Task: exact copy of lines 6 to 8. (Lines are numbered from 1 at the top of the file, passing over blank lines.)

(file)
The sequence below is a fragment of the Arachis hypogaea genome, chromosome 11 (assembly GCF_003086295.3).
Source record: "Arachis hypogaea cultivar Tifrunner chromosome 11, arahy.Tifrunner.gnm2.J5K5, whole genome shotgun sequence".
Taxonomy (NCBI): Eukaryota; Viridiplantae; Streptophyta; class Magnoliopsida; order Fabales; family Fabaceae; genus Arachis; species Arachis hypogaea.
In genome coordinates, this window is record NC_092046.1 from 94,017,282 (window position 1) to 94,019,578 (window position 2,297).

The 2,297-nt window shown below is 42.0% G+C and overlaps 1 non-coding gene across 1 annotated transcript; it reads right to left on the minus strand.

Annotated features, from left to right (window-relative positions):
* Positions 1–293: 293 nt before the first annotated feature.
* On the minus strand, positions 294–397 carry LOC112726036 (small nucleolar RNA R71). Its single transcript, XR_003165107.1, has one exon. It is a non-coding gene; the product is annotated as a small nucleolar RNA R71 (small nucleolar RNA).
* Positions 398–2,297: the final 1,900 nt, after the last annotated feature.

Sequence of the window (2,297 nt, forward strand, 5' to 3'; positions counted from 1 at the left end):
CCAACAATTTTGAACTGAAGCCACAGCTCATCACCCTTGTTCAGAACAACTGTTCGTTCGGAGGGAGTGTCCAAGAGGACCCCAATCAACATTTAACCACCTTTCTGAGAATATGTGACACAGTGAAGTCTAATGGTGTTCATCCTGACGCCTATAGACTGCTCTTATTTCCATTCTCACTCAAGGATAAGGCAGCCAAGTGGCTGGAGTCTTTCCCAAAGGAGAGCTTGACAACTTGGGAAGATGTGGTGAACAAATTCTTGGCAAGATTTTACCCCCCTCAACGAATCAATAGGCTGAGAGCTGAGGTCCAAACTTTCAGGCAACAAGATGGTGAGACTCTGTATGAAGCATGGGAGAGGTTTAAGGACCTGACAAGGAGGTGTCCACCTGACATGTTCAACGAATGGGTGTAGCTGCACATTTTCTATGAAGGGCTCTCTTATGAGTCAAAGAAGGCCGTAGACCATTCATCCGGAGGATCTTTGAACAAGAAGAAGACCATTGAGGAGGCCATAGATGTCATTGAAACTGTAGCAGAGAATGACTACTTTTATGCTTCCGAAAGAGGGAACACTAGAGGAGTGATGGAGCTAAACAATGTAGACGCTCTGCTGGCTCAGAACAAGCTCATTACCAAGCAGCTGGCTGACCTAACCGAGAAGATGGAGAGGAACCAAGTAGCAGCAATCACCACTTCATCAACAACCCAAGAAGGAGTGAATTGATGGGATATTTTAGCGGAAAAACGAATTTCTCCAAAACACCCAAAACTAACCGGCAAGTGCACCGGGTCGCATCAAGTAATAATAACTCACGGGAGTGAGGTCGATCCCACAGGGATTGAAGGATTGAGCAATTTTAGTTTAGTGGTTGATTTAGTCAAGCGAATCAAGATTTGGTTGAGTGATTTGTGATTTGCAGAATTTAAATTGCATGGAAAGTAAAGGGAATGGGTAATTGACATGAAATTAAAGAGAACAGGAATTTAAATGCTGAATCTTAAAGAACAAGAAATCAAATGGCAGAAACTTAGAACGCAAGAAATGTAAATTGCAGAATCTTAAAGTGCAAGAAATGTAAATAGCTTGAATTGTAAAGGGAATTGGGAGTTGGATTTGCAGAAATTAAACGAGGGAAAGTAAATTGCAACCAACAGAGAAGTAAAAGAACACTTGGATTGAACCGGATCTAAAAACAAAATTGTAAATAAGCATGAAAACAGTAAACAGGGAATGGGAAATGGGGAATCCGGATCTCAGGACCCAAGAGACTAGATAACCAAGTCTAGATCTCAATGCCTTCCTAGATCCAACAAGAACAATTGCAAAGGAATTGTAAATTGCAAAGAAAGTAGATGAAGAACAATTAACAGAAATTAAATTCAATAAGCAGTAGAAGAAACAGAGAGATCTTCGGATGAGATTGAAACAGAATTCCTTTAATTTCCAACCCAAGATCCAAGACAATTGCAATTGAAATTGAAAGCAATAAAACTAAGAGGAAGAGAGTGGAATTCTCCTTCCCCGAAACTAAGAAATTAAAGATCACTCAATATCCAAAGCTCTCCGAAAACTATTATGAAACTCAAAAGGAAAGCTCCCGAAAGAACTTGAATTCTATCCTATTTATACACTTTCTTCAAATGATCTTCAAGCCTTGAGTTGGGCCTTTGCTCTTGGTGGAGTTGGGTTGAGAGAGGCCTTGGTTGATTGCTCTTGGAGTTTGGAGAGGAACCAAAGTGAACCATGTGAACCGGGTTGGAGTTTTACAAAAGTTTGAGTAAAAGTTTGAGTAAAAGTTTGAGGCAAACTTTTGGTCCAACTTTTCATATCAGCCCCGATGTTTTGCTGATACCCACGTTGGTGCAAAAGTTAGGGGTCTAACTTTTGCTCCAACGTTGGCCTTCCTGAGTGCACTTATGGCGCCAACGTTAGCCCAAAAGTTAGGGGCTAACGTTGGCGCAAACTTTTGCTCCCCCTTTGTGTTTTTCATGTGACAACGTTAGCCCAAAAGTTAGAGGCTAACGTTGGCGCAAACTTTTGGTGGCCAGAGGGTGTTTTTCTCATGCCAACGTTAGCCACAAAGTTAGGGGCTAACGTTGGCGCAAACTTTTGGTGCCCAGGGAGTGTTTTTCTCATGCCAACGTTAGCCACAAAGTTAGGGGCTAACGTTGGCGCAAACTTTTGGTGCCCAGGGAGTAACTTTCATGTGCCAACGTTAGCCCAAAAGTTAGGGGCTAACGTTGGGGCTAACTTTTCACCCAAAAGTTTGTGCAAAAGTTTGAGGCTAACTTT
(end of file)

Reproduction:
Annotated features, from left to right (window-relative positions):
* Positions 1–293: 293 nt before the first annotated feature.
* On the minus strand, positions 294–397 carry LOC112726036 (small nucleolar RNA R71). Its single transcript, XR_003165107.1, has one exon. It is a non-coding gene; the product is annotated as a small nucleolar RNA R71 (small nucleolar RNA).